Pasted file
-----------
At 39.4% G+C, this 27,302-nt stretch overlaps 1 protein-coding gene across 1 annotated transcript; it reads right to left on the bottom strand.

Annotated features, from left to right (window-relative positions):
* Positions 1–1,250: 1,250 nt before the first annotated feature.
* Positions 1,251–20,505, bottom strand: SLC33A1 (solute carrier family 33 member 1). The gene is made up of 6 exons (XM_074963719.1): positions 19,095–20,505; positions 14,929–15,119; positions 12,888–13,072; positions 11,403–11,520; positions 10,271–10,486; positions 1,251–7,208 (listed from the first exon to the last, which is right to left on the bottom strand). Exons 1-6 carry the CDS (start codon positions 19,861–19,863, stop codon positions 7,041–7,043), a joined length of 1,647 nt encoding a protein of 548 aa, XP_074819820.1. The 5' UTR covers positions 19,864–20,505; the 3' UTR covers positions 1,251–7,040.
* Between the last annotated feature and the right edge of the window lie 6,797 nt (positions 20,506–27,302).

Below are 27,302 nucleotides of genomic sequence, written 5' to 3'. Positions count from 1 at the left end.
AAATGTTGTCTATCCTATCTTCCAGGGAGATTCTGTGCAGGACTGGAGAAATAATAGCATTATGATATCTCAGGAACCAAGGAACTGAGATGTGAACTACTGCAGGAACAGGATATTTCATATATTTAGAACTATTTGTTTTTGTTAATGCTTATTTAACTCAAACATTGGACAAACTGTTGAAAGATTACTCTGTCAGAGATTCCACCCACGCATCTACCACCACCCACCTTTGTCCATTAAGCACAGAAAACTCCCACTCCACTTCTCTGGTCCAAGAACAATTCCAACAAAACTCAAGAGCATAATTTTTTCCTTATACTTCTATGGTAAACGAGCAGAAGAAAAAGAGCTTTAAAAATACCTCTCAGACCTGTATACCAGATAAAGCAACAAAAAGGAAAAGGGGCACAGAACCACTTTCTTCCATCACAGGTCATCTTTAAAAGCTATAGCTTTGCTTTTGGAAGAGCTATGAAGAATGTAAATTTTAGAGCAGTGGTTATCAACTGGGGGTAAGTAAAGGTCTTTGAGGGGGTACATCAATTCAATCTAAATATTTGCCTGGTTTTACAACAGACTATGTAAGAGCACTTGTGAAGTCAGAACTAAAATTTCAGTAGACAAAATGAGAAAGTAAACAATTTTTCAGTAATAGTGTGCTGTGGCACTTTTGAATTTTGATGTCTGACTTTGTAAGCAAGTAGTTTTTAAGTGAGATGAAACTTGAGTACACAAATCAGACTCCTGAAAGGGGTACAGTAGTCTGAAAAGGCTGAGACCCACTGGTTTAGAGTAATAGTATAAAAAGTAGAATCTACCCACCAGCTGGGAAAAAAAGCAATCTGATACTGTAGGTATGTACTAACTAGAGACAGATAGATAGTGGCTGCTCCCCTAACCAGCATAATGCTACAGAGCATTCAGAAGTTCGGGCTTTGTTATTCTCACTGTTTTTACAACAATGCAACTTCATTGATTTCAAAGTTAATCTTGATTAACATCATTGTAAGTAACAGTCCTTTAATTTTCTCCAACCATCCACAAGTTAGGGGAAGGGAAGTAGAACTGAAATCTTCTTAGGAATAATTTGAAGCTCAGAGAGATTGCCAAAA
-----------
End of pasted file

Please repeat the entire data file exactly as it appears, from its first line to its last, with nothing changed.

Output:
At 39.4% G+C, this 27,302-nt stretch overlaps 1 protein-coding gene across 1 annotated transcript; it reads right to left on the bottom strand.

Annotated features, from left to right (window-relative positions):
* Positions 1–1,250: 1,250 nt before the first annotated feature.
* Positions 1,251–20,505, bottom strand: SLC33A1 (solute carrier family 33 member 1). The gene is made up of 6 exons (XM_074963719.1): positions 19,095–20,505; positions 14,929–15,119; positions 12,888–13,072; positions 11,403–11,520; positions 10,271–10,486; positions 1,251–7,208 (listed from the first exon to the last, which is right to left on the bottom strand). Exons 1-6 carry the CDS (start codon positions 19,861–19,863, stop codon positions 7,041–7,043), a joined length of 1,647 nt encoding a protein of 548 aa, XP_074819820.1. The 5' UTR covers positions 19,864–20,505; the 3' UTR covers positions 1,251–7,040.
* Between the last annotated feature and the right edge of the window lie 6,797 nt (positions 20,506–27,302).

Below are 27,302 nucleotides of genomic sequence, written 5' to 3'. Positions count from 1 at the left end.
AAATGTTGTCTATCCTATCTTCCAGGGAGATTCTGTGCAGGACTGGAGAAATAATAGCATTATGATATCTCAGGAACCAAGGAACTGAGATGTGAACTACTGCAGGAACAGGATATTTCATATATTTAGAACTATTTGTTTTTGTTAATGCTTATTTAACTCAAACATTGGACAAACTGTTGAAAGATTACTCTGTCAGAGATTCCACCCACGCATCTACCACCACCCACCTTTGTCCATTAAGCACAGAAAACTCCCACTCCACTTCTCTGGTCCAAGAACAATTCCAACAAAACTCAAGAGCATAATTTTTTCCTTATACTTCTATGGTAAACGAGCAGAAGAAAAAGAGCTTTAAAAATACCTCTCAGACCTGTATACCAGATAAAGCAACAAAAAGGAAAAGGGGCACAGAACCACTTTCTTCCATCACAGGTCATCTTTAAAAGCTATAGCTTTGCTTTTGGAAGAGCTATGAAGAATGTAAATTTTAGAGCAGTGGTTATCAACTGGGGGTAAGTAAAGGTCTTTGAGGGGGTACATCAATTCAATCTAAATATTTGCCTGGTTTTACAACAGACTATGTAAGAGCACTTGTGAAGTCAGAACTAAAATTTCAGTAGACAAAATGAGAAAGTAAACAATTTTTCAGTAATAGTGTGCTGTGGCACTTTTGAATTTTGATGTCTGACTTTGTAAGCAAGTAGTTTTTAAGTGAGATGAAACTTGAGTACACAAATCAGACTCCTGAAAGGGGTACAGTAGTCTGAAAAGGCTGAGACCCACTGGTTTAGAGTAATAGTATAAAAAGTAGAATCTACCCACCAGCTGGGAAAAAAAGCAATCTGATACTGTAGGTATGTACTAACTAGAGACAGATAGATAGTGGCTGCTCCCCTAACCAGCATAATGCTACAGAGCATTCAGAAGTTCGGGCTTTGTTATTCTCACTGTTTTTACAACAATGCAACTTCATTGATTTCAAAGTTAATCTTGATTAACATCATTGTAAGTAACAGTCCTTTAATTTTCTCCAACCATCCACAAGTTAGGGGAAGGGAAGTAGAACTGAAATCTTCTTAGGAATAATTTGAAGCTCAGAGAGATTGCCAAAA